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Genetic and environmental impact on protein profiles in barley and malt

Luo, H., Harasymow, S., Paynter, B., MacLeod, A., Izydorczyk, M.S., O'Donovan, J.T. and Li, C. (2018) Genetic and environmental impact on protein profiles in barley and malt. Journal of the Institute of Brewing, 125 (1). pp. 28-38.

Free to read: https://doi.org/10.1002/jib.532
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Abstract

Canadian barleys have higher protein content and better protein modification than Australian barleys. Protein and protein modification was investigated in two Australian and two Canadian barley varieties under different levels of nitrogen fertilisation. Mass spectrometry was used to analyse protein profiles in grain and malt to assess how genetic and environmental factors modified the proteins in grain and malt. The differences in grain protein between the Australian and Canadian varieties were mainly in the high molecular weight proteins, less in water soluble proteins and rarely in salt‐soluble proteins, while malt protein variations were observed in all three groups. Generally, Canadian varieties contained more proteins in grain, but less water soluble and salt soluble proteins in malt. Monitoring the protein modification during the malting indicated that more proteins were digested in Canadian varieties. Genetic factors were dominant for protein variation, although environment also affected the protein composition. Barley varieties growing in Canada generally contained slightly higher protein content, and nitrogen fertiliser influenced proteins in grain that ranged from 43,000 to 47,000 Da. The protein pattern of high fermentability and lower fermentability varieties mainly varied from 30,000 to 40,000 Da.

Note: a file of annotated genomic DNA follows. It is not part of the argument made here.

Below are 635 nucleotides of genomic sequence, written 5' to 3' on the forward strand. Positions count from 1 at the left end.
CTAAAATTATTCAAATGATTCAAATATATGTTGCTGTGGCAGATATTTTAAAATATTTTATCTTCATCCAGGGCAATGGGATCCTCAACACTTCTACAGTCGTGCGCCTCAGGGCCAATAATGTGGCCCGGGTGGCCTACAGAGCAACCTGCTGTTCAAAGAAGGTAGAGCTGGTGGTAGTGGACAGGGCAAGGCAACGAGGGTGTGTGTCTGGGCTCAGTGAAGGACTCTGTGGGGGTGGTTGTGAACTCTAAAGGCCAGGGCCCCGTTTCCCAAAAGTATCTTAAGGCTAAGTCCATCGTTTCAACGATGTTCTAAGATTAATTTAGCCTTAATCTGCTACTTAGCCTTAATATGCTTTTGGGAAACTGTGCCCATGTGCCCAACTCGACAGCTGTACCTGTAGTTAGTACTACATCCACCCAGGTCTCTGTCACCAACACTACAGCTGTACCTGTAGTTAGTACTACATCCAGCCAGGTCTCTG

Item Type: Journal Article
Murdoch Affiliation: Western Barley Genetics Alliance
Publisher: The Institute of Brewing and Distilling
Copyright: © 2018 The Institute of Brewing & Distilling
URI: http://researchrepository.murdoch.edu.au/id/eprint/42560
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